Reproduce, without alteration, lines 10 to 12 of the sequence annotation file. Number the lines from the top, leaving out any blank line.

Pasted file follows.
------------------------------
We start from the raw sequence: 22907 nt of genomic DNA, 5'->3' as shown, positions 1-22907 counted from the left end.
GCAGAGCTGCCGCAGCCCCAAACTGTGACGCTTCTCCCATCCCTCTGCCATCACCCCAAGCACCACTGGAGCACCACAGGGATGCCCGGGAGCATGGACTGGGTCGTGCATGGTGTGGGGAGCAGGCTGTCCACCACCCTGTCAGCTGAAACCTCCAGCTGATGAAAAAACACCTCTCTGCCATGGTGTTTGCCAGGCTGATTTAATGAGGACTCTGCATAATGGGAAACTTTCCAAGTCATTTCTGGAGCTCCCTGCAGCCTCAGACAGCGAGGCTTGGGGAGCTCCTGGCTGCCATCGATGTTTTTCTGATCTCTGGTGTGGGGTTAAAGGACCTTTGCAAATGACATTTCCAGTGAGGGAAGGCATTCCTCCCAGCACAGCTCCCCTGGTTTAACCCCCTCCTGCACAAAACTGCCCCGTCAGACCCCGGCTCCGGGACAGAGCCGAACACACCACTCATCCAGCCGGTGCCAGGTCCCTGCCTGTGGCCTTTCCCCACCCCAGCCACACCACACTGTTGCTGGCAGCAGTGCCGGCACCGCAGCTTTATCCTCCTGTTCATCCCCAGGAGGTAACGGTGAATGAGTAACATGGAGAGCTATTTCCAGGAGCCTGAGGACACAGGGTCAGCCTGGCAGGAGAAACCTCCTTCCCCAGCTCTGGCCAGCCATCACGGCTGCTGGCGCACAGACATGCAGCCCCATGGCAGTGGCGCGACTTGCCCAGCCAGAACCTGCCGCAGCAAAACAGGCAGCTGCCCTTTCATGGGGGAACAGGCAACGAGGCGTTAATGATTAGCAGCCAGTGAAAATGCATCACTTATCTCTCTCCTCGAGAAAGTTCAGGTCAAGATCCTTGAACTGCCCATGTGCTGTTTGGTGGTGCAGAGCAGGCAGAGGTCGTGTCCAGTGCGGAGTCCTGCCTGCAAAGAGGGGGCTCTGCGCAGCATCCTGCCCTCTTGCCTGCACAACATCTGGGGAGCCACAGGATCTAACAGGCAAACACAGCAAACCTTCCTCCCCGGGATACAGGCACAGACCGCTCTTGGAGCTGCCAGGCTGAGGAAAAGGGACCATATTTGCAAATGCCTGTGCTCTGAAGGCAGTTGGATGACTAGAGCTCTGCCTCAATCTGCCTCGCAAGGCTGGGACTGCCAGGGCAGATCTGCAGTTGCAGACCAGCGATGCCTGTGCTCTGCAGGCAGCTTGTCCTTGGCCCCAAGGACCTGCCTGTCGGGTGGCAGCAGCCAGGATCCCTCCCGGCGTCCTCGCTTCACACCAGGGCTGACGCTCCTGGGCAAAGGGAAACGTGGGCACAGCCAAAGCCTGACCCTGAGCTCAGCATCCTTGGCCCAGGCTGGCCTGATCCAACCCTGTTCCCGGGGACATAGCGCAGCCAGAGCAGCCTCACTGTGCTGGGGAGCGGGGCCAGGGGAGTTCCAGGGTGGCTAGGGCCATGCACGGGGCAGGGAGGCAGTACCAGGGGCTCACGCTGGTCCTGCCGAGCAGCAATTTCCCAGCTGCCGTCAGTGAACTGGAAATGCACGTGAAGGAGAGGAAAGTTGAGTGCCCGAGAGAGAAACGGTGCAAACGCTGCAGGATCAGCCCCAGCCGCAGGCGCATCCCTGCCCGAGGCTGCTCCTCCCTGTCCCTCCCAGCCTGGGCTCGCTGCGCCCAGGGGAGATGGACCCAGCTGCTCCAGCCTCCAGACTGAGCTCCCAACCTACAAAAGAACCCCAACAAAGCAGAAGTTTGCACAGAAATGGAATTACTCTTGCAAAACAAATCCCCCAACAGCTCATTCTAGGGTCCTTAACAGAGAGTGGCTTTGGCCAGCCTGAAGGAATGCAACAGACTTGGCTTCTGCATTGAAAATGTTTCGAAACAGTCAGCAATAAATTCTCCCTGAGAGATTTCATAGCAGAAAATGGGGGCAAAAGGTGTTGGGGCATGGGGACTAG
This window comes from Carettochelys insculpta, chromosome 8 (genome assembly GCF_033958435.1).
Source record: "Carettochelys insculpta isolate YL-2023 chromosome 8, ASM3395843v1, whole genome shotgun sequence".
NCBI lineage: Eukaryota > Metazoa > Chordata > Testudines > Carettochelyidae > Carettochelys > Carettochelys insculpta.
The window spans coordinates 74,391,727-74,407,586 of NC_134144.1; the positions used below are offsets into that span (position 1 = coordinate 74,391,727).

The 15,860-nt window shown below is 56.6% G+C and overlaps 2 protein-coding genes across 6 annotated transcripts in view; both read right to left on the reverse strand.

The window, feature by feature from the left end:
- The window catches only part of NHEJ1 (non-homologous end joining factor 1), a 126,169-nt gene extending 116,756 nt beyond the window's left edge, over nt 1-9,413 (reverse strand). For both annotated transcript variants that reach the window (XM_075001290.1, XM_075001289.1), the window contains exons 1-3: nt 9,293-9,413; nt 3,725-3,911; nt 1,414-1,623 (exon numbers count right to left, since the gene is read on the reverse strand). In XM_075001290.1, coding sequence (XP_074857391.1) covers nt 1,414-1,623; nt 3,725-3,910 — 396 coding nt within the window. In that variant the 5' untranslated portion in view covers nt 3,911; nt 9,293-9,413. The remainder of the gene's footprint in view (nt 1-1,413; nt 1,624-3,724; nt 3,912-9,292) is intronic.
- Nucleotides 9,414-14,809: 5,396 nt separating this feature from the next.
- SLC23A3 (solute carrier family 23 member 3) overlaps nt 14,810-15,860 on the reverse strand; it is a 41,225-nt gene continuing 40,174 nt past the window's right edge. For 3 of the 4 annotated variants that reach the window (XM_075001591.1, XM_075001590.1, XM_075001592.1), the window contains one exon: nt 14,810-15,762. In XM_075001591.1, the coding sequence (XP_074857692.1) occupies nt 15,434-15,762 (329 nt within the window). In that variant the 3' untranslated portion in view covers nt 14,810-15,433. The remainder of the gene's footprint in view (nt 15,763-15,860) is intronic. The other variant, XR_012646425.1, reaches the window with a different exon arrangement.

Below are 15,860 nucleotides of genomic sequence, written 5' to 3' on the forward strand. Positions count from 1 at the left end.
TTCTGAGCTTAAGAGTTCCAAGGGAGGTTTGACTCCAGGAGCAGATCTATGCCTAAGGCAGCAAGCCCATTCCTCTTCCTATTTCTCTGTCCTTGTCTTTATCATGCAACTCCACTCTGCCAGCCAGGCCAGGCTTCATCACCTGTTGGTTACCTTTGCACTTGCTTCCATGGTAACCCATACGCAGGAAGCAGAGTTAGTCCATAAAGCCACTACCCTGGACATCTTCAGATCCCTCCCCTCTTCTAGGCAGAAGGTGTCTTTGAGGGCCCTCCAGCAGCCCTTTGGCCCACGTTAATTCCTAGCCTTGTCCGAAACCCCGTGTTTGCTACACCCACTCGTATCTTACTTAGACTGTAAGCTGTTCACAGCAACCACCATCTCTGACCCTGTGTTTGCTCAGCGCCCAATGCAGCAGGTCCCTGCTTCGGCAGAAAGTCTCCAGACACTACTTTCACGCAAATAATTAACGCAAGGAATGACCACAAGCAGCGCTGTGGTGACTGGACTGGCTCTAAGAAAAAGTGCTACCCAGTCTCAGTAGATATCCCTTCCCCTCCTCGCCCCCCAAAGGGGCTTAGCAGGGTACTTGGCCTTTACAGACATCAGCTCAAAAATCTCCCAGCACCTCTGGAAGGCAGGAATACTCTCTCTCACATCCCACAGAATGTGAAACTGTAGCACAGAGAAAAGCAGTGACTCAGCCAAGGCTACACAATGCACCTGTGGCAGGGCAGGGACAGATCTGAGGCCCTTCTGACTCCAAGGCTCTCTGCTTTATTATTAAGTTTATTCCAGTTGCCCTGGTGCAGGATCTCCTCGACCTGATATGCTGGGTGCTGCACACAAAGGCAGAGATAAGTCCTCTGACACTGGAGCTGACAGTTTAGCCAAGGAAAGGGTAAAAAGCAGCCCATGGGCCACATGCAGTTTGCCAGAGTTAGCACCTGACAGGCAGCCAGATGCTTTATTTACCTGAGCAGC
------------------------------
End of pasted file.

- Nucleotides 9,414-14,809: 5,396 nt separating this feature from the next.
- SLC23A3 (solute carrier family 23 member 3) overlaps nt 14,810-15,860 on the reverse strand; it is a 41,225-nt gene continuing 40,174 nt past the window's right edge. For 3 of the 4 annotated variants that reach the window (XM_075001591.1, XM_075001590.1, XM_075001592.1), the window contains one exon: nt 14,810-15,762. In XM_075001591.1, the coding sequence (XP_074857692.1) occupies nt 15,434-15,762 (329 nt within the window). In that variant the 3' untranslated portion in view covers nt 14,810-15,433. The remainder of the gene's footprint in view (nt 15,763-15,860) is intronic. The other variant, XR_012646425.1, reaches the window with a different exon arrangement.

Below are 15,860 nucleotides of genomic sequence, written 5' to 3' on the forward strand. Positions count from 1 at the left end.